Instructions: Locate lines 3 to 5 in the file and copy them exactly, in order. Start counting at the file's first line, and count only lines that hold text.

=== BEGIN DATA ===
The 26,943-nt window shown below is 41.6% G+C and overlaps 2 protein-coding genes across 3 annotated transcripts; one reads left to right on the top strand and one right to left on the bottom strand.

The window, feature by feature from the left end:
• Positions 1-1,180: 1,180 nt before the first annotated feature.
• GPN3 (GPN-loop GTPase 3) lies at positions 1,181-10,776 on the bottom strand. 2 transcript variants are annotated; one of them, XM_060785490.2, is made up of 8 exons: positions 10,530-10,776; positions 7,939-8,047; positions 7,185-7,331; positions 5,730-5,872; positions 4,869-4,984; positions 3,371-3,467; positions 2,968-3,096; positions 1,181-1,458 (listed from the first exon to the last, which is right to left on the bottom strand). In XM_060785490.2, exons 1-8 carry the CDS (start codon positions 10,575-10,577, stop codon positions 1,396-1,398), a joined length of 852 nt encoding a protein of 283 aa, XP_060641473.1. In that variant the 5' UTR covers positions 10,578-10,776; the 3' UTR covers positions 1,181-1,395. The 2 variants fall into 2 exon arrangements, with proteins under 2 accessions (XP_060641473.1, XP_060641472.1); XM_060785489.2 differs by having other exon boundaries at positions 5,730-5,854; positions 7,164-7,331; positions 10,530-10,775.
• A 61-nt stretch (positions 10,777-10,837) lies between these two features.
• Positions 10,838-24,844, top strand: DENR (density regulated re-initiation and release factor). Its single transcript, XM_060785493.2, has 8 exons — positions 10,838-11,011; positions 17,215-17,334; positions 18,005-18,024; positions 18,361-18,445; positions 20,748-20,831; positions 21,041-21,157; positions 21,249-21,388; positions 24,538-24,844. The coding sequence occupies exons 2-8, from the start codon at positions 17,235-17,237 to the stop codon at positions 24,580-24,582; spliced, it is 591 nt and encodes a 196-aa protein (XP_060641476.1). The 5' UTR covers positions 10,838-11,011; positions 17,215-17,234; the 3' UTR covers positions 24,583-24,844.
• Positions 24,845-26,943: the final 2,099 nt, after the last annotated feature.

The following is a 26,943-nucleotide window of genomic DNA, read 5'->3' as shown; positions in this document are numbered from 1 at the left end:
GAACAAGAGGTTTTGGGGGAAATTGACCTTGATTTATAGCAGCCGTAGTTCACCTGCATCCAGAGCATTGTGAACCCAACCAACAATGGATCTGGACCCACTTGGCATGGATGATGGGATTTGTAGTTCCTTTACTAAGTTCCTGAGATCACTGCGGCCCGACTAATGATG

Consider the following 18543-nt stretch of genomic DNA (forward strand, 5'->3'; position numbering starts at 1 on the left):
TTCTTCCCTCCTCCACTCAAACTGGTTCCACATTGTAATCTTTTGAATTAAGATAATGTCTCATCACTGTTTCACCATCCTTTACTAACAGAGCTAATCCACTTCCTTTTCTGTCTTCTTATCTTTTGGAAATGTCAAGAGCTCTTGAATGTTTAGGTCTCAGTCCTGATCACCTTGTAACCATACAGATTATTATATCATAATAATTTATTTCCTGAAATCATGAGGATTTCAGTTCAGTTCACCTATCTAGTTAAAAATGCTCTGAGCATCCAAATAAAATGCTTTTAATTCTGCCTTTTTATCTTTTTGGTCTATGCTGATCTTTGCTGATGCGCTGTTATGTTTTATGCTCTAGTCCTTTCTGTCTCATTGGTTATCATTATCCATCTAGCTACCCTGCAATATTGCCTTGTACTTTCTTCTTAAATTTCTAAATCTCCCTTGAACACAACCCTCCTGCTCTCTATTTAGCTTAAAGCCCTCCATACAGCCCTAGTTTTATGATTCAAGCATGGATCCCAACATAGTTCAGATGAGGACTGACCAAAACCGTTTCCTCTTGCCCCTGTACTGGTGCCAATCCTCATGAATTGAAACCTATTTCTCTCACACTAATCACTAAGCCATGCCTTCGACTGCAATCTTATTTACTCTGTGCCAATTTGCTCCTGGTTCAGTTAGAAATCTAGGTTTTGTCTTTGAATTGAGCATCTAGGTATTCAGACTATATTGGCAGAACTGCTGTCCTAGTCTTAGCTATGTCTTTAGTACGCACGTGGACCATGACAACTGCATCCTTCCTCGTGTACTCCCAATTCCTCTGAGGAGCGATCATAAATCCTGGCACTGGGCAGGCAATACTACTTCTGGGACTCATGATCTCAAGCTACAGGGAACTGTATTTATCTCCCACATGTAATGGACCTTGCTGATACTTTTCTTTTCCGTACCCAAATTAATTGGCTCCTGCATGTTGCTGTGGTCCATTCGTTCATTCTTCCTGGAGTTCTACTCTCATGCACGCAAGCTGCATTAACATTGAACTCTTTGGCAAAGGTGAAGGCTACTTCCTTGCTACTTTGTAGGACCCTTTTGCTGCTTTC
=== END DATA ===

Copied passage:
• Positions 1-1,180: 1,180 nt before the first annotated feature.
• GPN3 (GPN-loop GTPase 3) lies at positions 1,181-10,776 on the bottom strand. 2 transcript variants are annotated; one of them, XM_060785490.2, is made up of 8 exons: positions 10,530-10,776; positions 7,939-8,047; positions 7,185-7,331; positions 5,730-5,872; positions 4,869-4,984; positions 3,371-3,467; positions 2,968-3,096; positions 1,181-1,458 (listed from the first exon to the last, which is right to left on the bottom strand). In XM_060785490.2, exons 1-8 carry the CDS (start codon positions 10,575-10,577, stop codon positions 1,396-1,398), a joined length of 852 nt encoding a protein of 283 aa, XP_060641473.1. In that variant the 5' UTR covers positions 10,578-10,776; the 3' UTR covers positions 1,181-1,395. The 2 variants fall into 2 exon arrangements, with proteins under 2 accessions (XP_060641473.1, XP_060641472.1); XM_060785489.2 differs by having other exon boundaries at positions 5,730-5,854; positions 7,164-7,331; positions 10,530-10,775.
• A 61-nt stretch (positions 10,777-10,837) lies between these two features.